Friday, April 15, 2011

I Am The Bandit Cobra Verde

The little stories people concoct for themselves, the stories that are supposed to explain why they're failing--- those stories are boring. Muttered excuses, told more for themselves than for the listener, imply that it's not their fault. Although I might catch myself thinking those stories, I'm not telling them to you.

I've been rolling with some pretty strange punches that have been thrown my way. I've been making good on some long-neglected promises. I've been cutting out the negative. And I just edited the phrase "trying to" out of each of the last three sentences. Fuck equivocation. I am not just trying, I am doing.

I have gained some perspective in the past few weeks. I have stories, not excuses.

Shall I catch you up on what you've missed? This will take several posts. Part one, Cobra Verde, the gravel bike. The Cielo earned a name after a few good rides these past weeks. It is named after the bandit slavetrader Klaus Kinski plays in the Herzog film of the same name. Cobra Verde is strange, tough, intelligent, and brutal. Incognito, and confronted with evidence of his own treachery, he reveals himself calmly: I am the bandit Cobra Verde.

So it seems Bruce Chatwin's influenced my naming for another bike. Songline was intentional, but this time I completely forgot that Chatwin was the author of the book this film was based on til afterward.

Here comes Trans Iowa. Cobra Verde has some new features for this race and beyond.

New custom wheels from Bike29 mean I can finally stop swapping my road wheels back and forth between bikes. These are my idea of the ultimate endurance gravel/dirt cyclocross wheel: Gold Chris King Classic Cross hubs and Stans NoTubes Alpha road rim, with triple butted spokes and gold spoke nipples. Road tubeless keeps it light and means I can maybe not worry as much about getting lots of flats. I've been riding them around enough already to know they are really exactly what I am looking for. Thanks to George for making my weirdo perfect wheels. He pretends he only wants to build 29er mtb wheels, but look at these.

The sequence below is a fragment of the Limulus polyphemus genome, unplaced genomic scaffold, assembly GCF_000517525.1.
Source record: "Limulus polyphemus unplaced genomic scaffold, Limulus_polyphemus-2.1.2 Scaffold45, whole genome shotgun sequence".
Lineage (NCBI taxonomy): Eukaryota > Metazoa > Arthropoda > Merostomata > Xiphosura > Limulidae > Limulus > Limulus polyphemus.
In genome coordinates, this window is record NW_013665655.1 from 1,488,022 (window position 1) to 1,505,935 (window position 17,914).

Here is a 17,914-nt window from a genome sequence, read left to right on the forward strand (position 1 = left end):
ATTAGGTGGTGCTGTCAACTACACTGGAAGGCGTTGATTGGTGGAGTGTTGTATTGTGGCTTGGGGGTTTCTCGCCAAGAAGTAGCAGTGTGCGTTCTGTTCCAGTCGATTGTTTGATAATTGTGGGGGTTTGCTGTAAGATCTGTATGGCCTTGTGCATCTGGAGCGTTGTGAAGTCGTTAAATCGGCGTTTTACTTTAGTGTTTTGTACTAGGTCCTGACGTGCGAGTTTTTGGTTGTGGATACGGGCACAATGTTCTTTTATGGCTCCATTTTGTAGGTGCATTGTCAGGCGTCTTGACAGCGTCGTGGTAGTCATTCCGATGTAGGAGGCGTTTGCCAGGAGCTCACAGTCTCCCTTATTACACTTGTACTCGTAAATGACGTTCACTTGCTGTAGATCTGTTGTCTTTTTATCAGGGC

I don't have much attention span to devote to tires. Some people, however, do. Specifically, El Diablo Wisell, who seems to have memorized 75 different tread patterns, matches tire to trail like he's matching food to wine, and can rattle off the actual (not claimed) weight of a freakishly wide variety of tires. He got me some of the cyclocross Small Block Eights, which I've been riding around and like pretty well for a gravel tire. They are maybe on the skinny side at 35mm, although on these rims they seem to have a pretty wide profile.  Also, without tubes I run them a bit lower pressure, which seems to balance out ride quality. I know the Small Block Eights have been on the market for like seventy years and thus are a boring and predictable choice, but I really do like them.

I put on this ENVE carbon fork too, which is fantastic and light. This fork works great at soaking up road vibrations and at being stiff handling the bike through corners. Also, it works great at looking cool as hell, like the sharp front carbon fiber teeth of Cobra Verde.

I am still messing around with the setup for the race. I want to minimize the weight on my back, over that many miles it could be a real killer to have a heavy pack. The mtn feedbags are nice, but really take up a lot of room on a road handlebar. Still testing and tweaking the arrangements of frame packs, back packs, Awesome Straps, and other elements. This is just one of the many different aspects of this race's logistics, and every day it gets nearer and I get more focused on the task ahead.


  1. Great blog and bike! Looking forward to mixing it up with Cobra Verde next Saturday in Iowa.